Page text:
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Teach Bicycle Safety

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Not far removed from entertaining on a bicycle as was covered in the last chapter is the idea of teaching bicycle safety. This would be a great service to children (and many adults) that you could be proud of!

To teach safety, you've got to be comfortable in front of a group - or willing to learn to be comfortable.

The usual way to teach bicycle safety is to do it for free, and bore the poor kids to death with charts and silly pictures.

That's not what I have in mind!

I'm thinking of a show - a totally silly, hilariously funny show. For most people, putting such a show together will not be easy. Kids are terrible critics. If you are stupid instead of funny, they won't laugh. You'll have to achieve perfection. There are many approaches. You can be a clown, an inept professor, a cartoon character, a villain - you'll probably want to play some sort of character. One fellow I know in a similar business is a garbage can - his show is about littering.

You'll want an animated show. Perhaps you can do it on a bike and incorporate tricks into your show. The bottom line is that the kids are amused, and they have almost accidentally learned bicycle safety from you. By the end of your show, they know the dangers of 3,000 pound cars, how to watch for traffic, follow the rules, not make unexpected moves, not be out after dark, and so on. And they'll have such a good time at your show, that they'll do what you taught them, because they felt good about the lesson. And, they'll remember the lesson a long time!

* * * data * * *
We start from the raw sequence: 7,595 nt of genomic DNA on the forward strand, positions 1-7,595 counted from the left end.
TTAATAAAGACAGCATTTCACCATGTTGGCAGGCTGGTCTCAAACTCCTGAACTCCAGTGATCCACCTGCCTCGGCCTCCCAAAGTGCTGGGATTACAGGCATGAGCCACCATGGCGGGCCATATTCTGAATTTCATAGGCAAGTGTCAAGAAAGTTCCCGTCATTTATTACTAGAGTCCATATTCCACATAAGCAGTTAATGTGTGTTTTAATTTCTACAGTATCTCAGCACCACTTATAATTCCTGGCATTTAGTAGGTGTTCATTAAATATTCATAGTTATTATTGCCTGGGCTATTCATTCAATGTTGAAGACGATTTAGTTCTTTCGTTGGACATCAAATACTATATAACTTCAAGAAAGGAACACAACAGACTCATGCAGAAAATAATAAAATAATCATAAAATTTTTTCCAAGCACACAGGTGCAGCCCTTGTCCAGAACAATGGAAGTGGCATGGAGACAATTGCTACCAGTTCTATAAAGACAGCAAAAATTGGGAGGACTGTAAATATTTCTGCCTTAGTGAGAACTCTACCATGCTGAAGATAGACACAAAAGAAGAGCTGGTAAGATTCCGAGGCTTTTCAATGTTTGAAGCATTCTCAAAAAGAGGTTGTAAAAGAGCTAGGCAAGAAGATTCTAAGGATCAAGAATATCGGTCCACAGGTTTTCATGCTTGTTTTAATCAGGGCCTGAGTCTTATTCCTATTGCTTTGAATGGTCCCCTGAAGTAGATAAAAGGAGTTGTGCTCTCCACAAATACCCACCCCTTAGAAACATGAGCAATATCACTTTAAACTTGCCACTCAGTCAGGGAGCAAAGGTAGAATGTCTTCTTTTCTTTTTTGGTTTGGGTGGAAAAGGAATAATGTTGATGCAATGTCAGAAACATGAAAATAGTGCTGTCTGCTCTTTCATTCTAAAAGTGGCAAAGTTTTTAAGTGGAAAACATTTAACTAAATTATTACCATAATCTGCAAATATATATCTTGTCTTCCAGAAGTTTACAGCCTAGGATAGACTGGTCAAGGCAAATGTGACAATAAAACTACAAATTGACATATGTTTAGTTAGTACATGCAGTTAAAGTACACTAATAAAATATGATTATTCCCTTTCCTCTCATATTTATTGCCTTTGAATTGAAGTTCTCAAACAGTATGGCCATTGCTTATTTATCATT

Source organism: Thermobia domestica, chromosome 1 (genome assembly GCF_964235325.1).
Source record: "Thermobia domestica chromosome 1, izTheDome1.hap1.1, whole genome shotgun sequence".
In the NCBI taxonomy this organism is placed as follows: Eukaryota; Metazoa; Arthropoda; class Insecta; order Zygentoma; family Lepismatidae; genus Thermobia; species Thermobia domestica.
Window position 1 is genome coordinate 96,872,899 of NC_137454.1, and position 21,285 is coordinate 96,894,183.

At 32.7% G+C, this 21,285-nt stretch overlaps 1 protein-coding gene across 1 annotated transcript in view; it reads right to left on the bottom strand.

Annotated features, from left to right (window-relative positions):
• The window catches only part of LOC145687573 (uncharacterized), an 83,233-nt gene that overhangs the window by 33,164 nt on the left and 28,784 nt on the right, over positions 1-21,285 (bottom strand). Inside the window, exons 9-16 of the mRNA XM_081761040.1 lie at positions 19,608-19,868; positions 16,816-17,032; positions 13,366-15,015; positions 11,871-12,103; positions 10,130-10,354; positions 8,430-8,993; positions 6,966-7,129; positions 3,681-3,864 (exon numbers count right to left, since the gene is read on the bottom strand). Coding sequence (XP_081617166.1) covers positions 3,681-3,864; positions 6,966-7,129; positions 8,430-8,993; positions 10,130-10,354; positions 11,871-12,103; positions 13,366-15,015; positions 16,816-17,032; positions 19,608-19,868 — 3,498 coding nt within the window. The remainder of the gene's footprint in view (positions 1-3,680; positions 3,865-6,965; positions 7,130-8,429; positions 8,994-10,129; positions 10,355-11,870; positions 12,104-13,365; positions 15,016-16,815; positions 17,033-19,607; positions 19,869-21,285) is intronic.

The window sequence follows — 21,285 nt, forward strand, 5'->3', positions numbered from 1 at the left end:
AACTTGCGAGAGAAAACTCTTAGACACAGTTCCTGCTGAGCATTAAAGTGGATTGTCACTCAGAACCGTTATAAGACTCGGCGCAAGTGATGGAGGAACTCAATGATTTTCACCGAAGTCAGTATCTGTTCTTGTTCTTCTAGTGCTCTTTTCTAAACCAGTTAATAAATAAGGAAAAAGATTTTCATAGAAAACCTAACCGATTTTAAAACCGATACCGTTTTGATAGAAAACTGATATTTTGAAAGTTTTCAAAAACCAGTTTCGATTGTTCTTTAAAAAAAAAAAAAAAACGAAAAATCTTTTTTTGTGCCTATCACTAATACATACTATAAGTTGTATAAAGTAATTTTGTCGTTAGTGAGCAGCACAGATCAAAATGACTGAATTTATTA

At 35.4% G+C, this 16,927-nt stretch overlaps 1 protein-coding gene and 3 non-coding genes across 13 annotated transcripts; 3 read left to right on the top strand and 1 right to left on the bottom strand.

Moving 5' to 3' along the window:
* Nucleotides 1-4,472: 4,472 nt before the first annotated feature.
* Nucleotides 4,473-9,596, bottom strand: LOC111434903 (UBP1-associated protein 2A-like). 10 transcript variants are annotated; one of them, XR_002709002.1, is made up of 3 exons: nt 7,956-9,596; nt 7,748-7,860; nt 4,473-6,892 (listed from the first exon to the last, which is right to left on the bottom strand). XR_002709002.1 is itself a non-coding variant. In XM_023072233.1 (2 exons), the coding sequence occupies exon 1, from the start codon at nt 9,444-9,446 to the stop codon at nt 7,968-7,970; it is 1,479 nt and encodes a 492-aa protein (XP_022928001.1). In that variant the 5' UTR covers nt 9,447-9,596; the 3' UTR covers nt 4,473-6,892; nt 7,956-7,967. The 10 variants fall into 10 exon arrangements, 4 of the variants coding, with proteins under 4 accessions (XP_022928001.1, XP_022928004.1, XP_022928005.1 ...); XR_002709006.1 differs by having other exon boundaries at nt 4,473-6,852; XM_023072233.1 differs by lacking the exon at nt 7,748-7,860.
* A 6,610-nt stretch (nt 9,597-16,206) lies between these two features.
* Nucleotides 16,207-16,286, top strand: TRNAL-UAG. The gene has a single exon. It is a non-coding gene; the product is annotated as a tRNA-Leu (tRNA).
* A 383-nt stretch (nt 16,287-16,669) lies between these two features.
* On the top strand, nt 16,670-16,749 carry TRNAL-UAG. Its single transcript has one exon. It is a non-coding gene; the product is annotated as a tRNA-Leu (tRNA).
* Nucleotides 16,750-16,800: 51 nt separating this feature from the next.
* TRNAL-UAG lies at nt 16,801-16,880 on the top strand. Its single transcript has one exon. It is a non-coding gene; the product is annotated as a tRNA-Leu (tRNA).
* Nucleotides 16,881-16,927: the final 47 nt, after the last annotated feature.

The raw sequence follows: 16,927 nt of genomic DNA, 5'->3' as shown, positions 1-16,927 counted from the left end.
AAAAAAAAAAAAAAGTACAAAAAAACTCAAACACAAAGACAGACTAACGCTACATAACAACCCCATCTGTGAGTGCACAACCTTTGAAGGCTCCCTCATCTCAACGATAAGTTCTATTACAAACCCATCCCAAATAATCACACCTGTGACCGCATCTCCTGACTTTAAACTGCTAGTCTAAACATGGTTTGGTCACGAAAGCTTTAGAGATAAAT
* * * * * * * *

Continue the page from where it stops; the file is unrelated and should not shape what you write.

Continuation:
Big challenge, are you up to it? If so, then you can be booked at local events, on television, and at schools to perform your show. There are some organizations that handle such bookings at schools. I believe one is called the National School Assembly Board. You can make good money doing this. I know of a family of four who live in a big touring bus for several months a year, and they perform in two schools per day, almost every weekday. I don't know how much they are paid, but I believe it is well over $100 per show. I know they are not short of money!

To be hired by such organizations, or to get national exposure, you'll want a demo tape. This is a video tape of no more than eight minutes, showing the best parts of your act, and the audience's response to it.


When you first develop your act, you can do it as a free community service at libraries, boys' and girls' clubs, summer camps and so on, until you bring your level of entertainment up so high that you have each and every crowd in an uproar! In the process of doing these free shows, as you get good, the adults in the audiences will come up to you after the shows and hire you to do other bookings.

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